“Calm down, you’re hysterical,” Hamm says, a la Draper. “I feel like I’m selling jewelry with a little girl.”

Hamm then slaps the QVC host in the face and walks off. “Wait, I love you,” the host calls out to Hamm.

“I should have sex with that woman,” Hamm says. He then goes on to describe what he says was a breakout career moment for him — doing stand-up on “Def Comedy Jam.”

Again, we see Hamm as Draper, with a cigarette and a drink, onstage before an African-American audience. He starts talking about women “with big bootys, adding “they need to wash their ass.”

Ending the monologue, Hamm says, “Believe it or not, that is how I got ‘Mad Men.'”

The last time “SNL” made fun of QVC was during Sen. John McCain’s presidential run, when he and his wife appeared and did a skit in which they were QVC hosts.

We’ve seen Hamm during the Television Critics Association press tour, and even went to the “Mad Men” set in LA with a group of reporters, but we never had the nerve to introduce ourselves. We eavesdropped on his conversations with other writers, and he was always charming, funny and self-deprecating. And gorgeous.

Will MTV Rename ‘Jersey Shore,’ Since The Second Season Won’t Be in Jersey?

January 30, 2010

They're coming back this summer, but they won't be in Jersey

We were dreading heading out early this morning, in 9 degree weather, to go to the gym. It doesn’t open until 7 a.m., and it was 6:30, so we decided to check our e-mail.

Lo and behold, at about 1:30 a.m. Eastern Time MTV had issued a press release saying it had greenlit a second season of “Jersey Shore.” That’s a real lid lifter for you. We quickly wrote it up for NewJerseyNewsroom.com.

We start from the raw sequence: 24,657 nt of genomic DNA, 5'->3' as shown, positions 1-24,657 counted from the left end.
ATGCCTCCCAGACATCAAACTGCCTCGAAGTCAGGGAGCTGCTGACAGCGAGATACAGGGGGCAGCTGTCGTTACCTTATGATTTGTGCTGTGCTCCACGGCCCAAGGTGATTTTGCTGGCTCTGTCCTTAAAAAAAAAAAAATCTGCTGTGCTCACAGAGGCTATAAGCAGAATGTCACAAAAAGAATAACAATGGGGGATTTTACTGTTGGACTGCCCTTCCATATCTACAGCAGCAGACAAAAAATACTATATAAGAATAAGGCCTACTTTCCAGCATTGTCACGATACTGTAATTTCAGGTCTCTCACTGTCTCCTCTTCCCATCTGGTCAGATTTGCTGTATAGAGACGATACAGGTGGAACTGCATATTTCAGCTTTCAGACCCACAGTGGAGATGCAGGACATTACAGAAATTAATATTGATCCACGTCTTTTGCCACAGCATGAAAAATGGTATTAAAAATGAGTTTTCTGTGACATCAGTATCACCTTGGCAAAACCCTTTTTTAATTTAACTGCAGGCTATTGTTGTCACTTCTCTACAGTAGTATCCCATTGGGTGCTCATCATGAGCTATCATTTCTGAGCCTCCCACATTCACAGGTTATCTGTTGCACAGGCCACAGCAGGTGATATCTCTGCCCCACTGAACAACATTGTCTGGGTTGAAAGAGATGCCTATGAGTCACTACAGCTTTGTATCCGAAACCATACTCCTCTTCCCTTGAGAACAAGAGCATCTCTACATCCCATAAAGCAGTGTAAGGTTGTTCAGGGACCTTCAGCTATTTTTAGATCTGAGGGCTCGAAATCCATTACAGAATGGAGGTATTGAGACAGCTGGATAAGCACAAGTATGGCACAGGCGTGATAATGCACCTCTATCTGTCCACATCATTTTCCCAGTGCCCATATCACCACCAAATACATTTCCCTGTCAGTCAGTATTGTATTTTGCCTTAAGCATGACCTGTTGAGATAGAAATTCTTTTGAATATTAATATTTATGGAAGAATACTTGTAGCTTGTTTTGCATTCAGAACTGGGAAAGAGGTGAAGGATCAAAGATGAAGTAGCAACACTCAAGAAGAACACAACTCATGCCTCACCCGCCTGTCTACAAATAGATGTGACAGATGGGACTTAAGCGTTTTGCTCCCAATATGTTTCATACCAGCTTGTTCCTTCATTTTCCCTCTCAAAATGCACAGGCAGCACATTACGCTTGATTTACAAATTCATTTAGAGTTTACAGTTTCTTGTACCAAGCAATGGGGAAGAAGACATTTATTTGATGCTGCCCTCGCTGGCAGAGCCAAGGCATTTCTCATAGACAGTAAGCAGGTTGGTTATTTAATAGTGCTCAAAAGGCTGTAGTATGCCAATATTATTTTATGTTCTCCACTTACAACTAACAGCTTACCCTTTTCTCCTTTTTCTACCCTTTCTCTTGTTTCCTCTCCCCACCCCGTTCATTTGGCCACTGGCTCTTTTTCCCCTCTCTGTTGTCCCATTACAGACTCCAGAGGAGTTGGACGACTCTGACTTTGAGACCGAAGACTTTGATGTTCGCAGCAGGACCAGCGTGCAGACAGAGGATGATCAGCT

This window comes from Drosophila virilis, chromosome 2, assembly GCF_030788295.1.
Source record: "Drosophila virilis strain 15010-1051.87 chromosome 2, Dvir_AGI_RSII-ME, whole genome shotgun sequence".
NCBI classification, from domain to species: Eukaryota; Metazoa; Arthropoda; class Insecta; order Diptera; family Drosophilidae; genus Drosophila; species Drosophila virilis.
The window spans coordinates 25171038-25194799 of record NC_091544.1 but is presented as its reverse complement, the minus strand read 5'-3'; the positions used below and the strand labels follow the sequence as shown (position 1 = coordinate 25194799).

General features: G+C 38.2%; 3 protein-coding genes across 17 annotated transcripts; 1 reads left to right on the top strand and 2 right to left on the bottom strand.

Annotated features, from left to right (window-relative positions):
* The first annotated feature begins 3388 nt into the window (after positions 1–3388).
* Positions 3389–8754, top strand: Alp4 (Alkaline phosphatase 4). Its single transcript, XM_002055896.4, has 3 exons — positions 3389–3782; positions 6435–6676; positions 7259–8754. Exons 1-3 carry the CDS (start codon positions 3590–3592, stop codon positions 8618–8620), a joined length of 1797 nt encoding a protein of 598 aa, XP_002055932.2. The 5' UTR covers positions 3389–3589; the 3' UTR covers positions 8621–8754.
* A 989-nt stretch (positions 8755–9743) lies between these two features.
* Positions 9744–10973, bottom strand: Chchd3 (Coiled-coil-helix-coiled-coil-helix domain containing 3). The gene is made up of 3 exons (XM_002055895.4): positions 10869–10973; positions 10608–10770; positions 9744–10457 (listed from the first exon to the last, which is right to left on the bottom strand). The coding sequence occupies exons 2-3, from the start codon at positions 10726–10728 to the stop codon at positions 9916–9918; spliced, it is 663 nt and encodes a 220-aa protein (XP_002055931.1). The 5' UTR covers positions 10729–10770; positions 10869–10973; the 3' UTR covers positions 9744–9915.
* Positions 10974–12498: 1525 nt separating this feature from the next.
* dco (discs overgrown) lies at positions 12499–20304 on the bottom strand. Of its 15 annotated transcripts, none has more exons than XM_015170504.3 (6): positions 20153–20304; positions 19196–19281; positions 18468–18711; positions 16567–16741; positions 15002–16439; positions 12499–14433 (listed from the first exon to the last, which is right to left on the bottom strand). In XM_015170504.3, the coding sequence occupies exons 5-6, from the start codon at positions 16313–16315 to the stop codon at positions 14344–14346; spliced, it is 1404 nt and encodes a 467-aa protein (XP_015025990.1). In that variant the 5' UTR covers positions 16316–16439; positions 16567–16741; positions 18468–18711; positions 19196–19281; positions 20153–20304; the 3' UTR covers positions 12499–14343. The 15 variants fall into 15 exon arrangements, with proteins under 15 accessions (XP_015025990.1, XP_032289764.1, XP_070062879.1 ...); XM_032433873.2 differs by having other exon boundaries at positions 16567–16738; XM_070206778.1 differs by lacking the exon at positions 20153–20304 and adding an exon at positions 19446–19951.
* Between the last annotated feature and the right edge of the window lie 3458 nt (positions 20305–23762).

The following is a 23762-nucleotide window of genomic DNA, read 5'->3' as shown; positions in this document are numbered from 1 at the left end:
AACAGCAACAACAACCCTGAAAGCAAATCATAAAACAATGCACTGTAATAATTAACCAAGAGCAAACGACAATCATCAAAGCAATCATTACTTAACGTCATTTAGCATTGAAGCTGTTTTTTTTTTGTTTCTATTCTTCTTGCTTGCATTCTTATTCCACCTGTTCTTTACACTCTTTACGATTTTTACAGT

We were amused to see that the 12 new episodes, which will air this summer, will not only not be shot in Seaside Heights, they won’t even be shot in Jersey. The press release didn’t disclose the new location that will infested by the unlovable and annoying self-proclaimed “guidos” and “guidettes” of the cast.

The ghastly “Jersey Shore” crew, who actually may not be as dumb as they act, had been holding out for more dough, reportedly $10,000 an episode, from MTV. They were negotiating as a group, the tack that the cast of “Friends” used to get big pay bumps. Our guess is that the Jersey group managed to wring some extra dollars out of Viacom.

“Jersey Shore” certainly has been a bit hit for MTV, and for the man who made it possible: MTV president of programming Tony DiSanto. In a prior post, we said we wanted to hunt down the MTV exec who approved “Jersey Shore.” And we questionned whether Midwesterners knew what a “guido” was.

Well, now we know DiSanto is the exec behind the show. And we’re sure most of America knows what a guido is now, thanks to MTV.

“Jersey Shore” may be a breakout show, and a pop culture phenomenon, but we still hate it. And we’d still like to hunt down DiSanto.

Here is his canned quote about the second season renewal:

“Our audience has fallen in love with ‘Jersey Shore’ and its amazing cast who have really grown together as a family. That bond gives the show its heart, and we’re thrilled to reunite these friends to bring fans more of what they love — laughs, love, drama and of course, GTL.”